The new Tennessee State Museum at Bicentennial Capitol Mall State Park opened its doors to the public with a ribbon cutting ceremony, comments by dignitaries and Museum officials, performances by area musicians and the participation of local schoolchildren on Thursday, October 4, 2018. The new museum is expected to host more than 220,000 visitors annually, adding to the growing menu of memorable and educational opportunities Tennessee has to offer.
Among the dignitaries, Gov. Bill Haslam was joined by Tom Smith, chairman of the Douglas Henry State Museum Commission; Drew Holcomb, singer-songwriter; students from the John Early Museum Magnet Middle School; the Tennessee State University Aristocrat of Bands; U.S. Senator Lamar Alexander; and Ashley Howell, executive director of the Tennessee State Museum.
“Today, we open our doors, and we open our minds.” said Howell. “We open our minds to learn more about those who lived, and served and died; to learn more about creativity, ingenuity, and perseverance that shapes our history, art and culture. To the people of Tennessee, this is your Museum and these are your stories, and we can’t wait to welcome you all today and for the many years to come.”
The Museum is comprised of six permanent exhibitions, as reported in the September 28 edition of the PRIDE. There are six temporary galleries highlighting the work of Red Grooms, Tennessee’s Musical Heritage and WWI, among others, a Children’s Gallery, a Digital Learning Center, and more.
“We have all got a story” said Howell. “At the new Tennessee State Museum, we present those stories through exhibitions, programs, living history, and more. For example, in Forging a Nation gallery, we tell the story of Sally Thomas,” said Howell. “She was born an enslaved person in 1787. By 30, Sally and her young sons moved with their owner to Nashville. There, not far from here, on the corner of Deaderick St. and Cherry, what is now 4th Ave. Sally was allowed to set up a laundry business and keep part of her earnings. With her meager earnings, Sally had one singular goal – to see her sons live as free men. She succeeded in seeing two of her sons freed. And with the help of a local attorney, Sally Thomas paid for her son’s freedom with the proceeds of her laundry. We tell her story.”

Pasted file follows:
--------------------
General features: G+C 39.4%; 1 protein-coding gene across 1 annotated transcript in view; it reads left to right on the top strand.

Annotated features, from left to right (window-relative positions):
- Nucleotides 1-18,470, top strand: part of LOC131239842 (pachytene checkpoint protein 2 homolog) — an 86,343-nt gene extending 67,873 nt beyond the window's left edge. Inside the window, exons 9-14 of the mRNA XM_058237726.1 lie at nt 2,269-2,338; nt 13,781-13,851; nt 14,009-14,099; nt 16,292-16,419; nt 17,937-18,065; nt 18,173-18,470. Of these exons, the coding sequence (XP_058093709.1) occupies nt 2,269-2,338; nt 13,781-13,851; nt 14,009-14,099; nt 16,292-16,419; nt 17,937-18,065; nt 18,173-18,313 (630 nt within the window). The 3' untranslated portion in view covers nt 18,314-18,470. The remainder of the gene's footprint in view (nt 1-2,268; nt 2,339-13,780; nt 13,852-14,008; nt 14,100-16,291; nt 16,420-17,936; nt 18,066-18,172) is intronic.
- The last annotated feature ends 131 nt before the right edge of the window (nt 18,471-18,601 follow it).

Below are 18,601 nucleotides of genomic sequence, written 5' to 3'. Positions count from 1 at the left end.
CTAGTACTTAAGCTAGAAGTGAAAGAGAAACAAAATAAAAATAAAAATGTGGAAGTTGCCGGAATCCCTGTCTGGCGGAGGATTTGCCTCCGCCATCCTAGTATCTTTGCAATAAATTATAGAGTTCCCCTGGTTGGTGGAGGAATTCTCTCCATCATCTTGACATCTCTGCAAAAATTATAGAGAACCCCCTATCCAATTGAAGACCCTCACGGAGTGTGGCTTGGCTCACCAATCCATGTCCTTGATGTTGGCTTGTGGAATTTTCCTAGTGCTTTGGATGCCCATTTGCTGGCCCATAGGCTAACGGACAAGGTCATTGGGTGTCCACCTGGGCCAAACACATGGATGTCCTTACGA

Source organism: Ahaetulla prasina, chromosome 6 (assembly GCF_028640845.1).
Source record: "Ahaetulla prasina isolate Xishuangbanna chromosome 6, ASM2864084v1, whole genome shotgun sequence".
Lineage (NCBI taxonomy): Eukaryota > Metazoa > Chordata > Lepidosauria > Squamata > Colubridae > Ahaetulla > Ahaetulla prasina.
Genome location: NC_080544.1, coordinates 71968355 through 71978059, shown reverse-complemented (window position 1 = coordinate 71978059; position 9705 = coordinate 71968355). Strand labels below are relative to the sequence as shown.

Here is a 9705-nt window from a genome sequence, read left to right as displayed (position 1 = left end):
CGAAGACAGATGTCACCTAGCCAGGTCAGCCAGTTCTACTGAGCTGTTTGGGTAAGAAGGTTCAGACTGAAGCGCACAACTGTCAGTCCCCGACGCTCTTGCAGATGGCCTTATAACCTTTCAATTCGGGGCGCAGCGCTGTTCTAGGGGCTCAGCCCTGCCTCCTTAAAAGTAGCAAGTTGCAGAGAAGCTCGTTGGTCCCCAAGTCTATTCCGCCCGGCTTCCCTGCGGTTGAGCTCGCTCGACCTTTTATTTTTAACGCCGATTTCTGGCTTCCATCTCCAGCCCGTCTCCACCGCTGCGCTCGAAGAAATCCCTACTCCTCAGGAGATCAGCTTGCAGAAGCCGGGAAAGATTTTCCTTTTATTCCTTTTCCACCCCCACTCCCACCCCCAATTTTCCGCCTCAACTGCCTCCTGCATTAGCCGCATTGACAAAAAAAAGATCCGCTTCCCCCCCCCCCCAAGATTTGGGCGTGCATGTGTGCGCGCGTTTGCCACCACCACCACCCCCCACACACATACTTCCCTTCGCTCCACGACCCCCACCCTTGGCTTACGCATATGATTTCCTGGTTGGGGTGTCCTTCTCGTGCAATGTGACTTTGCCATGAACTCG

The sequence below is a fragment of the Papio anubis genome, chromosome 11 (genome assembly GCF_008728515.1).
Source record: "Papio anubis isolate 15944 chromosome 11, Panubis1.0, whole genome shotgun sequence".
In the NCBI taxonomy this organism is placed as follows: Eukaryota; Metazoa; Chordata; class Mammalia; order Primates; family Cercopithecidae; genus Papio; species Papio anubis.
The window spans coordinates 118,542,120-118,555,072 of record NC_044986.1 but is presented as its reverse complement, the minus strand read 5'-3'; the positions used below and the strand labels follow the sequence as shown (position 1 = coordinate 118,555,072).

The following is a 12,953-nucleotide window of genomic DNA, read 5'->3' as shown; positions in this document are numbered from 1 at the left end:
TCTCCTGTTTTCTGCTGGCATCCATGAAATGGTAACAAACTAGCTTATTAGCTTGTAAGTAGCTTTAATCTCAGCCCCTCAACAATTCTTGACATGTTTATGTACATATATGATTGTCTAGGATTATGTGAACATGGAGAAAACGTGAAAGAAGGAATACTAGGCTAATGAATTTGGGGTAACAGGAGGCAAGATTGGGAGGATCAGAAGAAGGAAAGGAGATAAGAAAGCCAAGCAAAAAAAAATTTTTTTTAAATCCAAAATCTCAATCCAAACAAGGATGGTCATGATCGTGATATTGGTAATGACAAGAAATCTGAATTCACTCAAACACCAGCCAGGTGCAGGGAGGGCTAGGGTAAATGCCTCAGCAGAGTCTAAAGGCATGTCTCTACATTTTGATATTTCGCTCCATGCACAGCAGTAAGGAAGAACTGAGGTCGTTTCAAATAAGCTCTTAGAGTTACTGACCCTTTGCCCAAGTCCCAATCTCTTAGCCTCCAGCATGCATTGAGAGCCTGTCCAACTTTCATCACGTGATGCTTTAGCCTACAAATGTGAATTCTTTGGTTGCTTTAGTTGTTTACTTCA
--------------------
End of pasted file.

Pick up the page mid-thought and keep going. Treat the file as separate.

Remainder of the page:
A new nickname for Nashville was heard around last weekend’s First Bank First Saturday Art Crawl: “Museum City USA.” With the new State Museum, the rebranding of the Frist Art Museum, the Musicians Hall of Fame and Museum, the Country Music Hall of Fame and Museum, and next year’s opening of the National Museum of African American Music, among others, Nashville really might be considered a “Museum City USA.”
The Tennessee State Museum can be characterized as the “Smithsonian of Tennessee,” based on its mission to collect, preserve, and interpret the material culture of Tennessee and Tennesseans.
The Museum’s collection contains a representation of Tennessee, its land and its people, from Prehistoric times to present day. Significant artifacts related to the state’s history have been acquired over several decades which include art, furniture, textiles, and photographs produced by Tennesseans.
The Tennessee State Museum to the public and open Sunday, 1:00 p.m. – 5:00 p.m.; Closed Monday; Tuesday, Wednesday, Friday and Saturday, 10:00 a.m. – 5:00 p.m.; and 10:00 a.m. until 8:00 p.m. on Thursday. Admission is free. For more information about the new Tennessee State Museum, visit tnmuseum.org.